Transcutaneous electrical nerve stimulation (TENS) has been used in pain relief since 1965, when Metzger and Walls proposed using electrical stimulation as analgesia based on the “gate control” theory of pain relief. According to the theory, neuromodulation may activate large myelinated afferent nerve fibers in the dorsal horn to inhibit transmission in primary afferent nociceptive fibers. The inhibitory input “closes the gate” to prevent transmission of pain sensation. TENS units are small, inexpensive, portable devices which deliver mild, alternating electrical currents via electrodes positioned on the skin near the area of pain and in the same dermatomal distribution. Pulse frequency and pulse intensity are adjustable and linked to TENS efficacy. They have a favorable safety profile and few contraindications, one of which is electronic implants, such as cardiac pacemakers.
In gynecology, TENS has been shown to provide significant pain relief for medical and surgical conditions including but not limited to primary dysmenorrhea, office hysteroscopy, post-operative pain from gynecologic laparoscopy, cesarean section and postabortal pain. It has never been studied during cervical dilator placement prior to dilation and evacuation. If successful, this could provide an inexpensive, accessible, non-pharmacologic method of improving pain control.
This is a single-blinded, randomized controlled trial to evaluate TENS as a method of pain relief during cervical dilator placement prior to dilation and evacuation. The primary outcome is a 25mm decrease in pain with dilator placement as measured on VAS. Secondary outcomes include pain during dilator exchange (if applicable), maximum interval pain prior to dilation and evacuation, quantity and type of adjunctive pain medications taken, and patient acceptability. We will attempt to recruit 50 participants with a 1:1 randomization scheme based on sample size calculations of minimum effect detectable and standard deviation. Alpha error will be set at 0.5 and power of 80%. We will recruit english-speaking women over 18 years of age at 14 weeks to 23 weeks 6 days gestation without contraindication to TENS usage.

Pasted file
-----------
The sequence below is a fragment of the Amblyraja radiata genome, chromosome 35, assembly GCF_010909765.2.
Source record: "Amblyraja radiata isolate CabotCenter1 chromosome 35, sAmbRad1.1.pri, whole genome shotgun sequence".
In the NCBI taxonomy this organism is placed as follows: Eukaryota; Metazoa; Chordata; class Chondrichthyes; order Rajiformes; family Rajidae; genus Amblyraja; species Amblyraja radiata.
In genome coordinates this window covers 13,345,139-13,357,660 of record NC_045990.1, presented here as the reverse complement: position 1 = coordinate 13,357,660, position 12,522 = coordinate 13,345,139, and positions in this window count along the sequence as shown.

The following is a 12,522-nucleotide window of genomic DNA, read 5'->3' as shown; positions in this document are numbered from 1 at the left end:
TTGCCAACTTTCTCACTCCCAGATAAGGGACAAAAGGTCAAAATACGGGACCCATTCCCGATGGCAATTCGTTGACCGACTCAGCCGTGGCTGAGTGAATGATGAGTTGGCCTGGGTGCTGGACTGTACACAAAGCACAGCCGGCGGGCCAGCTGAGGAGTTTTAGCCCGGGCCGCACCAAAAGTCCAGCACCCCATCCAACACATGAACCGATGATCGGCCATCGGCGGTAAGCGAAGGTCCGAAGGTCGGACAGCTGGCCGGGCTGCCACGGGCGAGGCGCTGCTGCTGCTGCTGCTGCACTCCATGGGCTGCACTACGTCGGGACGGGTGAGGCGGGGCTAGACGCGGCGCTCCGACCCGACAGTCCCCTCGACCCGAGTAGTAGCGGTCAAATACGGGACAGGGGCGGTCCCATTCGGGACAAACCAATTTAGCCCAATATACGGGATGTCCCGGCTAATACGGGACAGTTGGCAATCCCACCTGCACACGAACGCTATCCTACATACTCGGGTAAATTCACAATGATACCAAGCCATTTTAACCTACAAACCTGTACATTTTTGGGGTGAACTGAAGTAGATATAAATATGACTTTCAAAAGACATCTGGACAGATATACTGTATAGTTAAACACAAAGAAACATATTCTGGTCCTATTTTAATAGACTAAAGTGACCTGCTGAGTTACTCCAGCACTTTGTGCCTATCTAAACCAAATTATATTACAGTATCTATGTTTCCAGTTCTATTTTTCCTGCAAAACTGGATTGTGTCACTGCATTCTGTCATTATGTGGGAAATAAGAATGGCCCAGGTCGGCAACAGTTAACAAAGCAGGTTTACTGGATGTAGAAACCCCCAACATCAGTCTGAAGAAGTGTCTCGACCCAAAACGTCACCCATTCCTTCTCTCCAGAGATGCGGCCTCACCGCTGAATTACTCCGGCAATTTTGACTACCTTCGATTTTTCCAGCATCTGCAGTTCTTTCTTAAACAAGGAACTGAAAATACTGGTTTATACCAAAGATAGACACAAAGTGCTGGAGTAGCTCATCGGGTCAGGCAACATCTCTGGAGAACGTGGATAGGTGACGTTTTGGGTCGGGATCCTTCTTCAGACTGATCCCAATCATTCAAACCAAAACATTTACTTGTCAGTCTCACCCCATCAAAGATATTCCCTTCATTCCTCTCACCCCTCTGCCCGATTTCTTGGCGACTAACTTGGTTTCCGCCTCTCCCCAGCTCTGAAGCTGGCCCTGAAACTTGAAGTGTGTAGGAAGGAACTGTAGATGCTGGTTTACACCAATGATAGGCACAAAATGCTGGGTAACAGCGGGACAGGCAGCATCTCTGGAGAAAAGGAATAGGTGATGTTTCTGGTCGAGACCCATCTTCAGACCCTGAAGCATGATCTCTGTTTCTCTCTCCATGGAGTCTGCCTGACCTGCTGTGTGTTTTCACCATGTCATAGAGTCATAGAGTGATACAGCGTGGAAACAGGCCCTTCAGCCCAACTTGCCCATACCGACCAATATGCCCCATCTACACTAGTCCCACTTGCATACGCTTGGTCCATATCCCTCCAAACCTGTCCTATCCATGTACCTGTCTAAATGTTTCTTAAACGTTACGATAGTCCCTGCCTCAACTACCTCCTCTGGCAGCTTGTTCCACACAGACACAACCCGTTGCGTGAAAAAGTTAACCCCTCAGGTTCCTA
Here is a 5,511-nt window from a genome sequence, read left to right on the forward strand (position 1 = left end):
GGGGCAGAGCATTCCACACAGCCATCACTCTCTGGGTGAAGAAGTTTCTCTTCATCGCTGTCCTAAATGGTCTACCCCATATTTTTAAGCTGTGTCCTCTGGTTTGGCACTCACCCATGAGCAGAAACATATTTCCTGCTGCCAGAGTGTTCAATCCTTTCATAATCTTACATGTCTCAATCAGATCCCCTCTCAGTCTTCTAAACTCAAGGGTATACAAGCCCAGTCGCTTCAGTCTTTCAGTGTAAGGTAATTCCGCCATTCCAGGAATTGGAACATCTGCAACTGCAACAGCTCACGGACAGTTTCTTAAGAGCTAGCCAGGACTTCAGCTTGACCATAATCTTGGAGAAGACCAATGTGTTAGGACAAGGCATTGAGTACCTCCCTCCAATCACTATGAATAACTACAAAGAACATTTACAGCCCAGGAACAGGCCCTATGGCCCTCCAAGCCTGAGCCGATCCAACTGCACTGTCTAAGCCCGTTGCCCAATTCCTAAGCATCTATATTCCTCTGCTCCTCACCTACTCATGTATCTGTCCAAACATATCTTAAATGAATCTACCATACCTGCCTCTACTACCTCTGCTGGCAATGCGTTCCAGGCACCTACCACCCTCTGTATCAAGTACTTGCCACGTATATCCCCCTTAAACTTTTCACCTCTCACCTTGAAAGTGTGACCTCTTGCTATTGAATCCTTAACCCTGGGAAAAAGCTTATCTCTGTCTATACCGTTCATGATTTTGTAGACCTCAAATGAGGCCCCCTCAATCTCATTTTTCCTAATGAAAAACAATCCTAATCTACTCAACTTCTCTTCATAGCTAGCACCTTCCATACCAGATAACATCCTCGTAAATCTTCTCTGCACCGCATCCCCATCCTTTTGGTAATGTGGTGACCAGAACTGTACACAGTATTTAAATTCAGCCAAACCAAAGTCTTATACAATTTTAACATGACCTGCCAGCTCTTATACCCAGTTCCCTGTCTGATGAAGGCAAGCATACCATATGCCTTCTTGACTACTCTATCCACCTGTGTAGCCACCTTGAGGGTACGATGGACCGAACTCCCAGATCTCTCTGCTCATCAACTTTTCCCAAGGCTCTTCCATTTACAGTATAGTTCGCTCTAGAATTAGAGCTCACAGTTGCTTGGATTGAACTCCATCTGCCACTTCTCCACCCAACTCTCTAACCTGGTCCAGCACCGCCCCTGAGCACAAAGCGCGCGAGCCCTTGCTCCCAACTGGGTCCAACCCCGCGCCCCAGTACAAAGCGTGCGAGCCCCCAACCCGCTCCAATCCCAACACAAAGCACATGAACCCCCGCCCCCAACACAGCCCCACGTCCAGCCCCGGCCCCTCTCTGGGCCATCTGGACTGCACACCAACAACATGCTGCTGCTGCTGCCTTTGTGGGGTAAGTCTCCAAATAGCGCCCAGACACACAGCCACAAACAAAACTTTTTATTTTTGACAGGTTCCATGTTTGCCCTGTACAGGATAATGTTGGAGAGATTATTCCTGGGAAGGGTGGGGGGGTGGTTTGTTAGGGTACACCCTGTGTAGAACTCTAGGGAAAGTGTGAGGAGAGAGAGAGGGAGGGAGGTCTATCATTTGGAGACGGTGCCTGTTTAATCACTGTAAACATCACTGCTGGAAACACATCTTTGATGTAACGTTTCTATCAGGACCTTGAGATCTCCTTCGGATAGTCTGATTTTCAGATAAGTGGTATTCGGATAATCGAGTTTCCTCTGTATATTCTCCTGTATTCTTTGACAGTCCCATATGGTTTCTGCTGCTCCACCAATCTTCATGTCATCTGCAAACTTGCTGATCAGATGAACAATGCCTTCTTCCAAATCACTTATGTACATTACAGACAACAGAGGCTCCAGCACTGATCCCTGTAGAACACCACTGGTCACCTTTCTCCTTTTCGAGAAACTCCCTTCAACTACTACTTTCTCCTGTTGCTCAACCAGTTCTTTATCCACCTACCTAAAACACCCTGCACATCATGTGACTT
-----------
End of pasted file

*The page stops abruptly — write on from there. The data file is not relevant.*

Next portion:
After informed consent is obtained, participants will complete a questionnaire eliciting demographic information. Patients will be randomized to either TENS unit or sham TENS. Clinicians will not be blinded. Two electrode pads will be placed in the T10 dermatome in the suprapubic area. The TENS unit will be activated 5 mins prior to placement of speculum and started at high frequency and at a moderate intensity of 30mA. Studies have shown this setting profile to be most effective during acute pain episodes. The patient will then be instructed to modify the amplitude as needed for pain relief, while continuing the TENS for a total of 4 hours. The patient will be instructed to restart TENS as needed before her dilation and evacuation procedure.
Patients will rate pain using 100mm VAS scale, with 0 being no pain and 100 being worst pain, with first pain score being recorded immediately after dilator placement. The minimum clinically significant difference on VAS scale is 13-15mm and prior studies have shown that dilator placement pain ranges from 40-70mm with SD of 20-23mm. Patients will complete logs where they will enter the time, pain score, how long TENS unit was run, whether pain relief was felt, and adjunctive medications taken. Patients will rate their satisfaction with the device. During dilator placement all patients will receive a paracervical block of 10mL 1% lidocaine. Number of dilators inserted, whether a second set is needed, and adjunctive cervical ripening medications (mifepristone, misoprostol) will be according to provider’s clinical judgement. All procedures will be performed by either a Family Planning attending physician with Family Planning fellow or third year OB/Gyn resident, or by a nurse practitioner.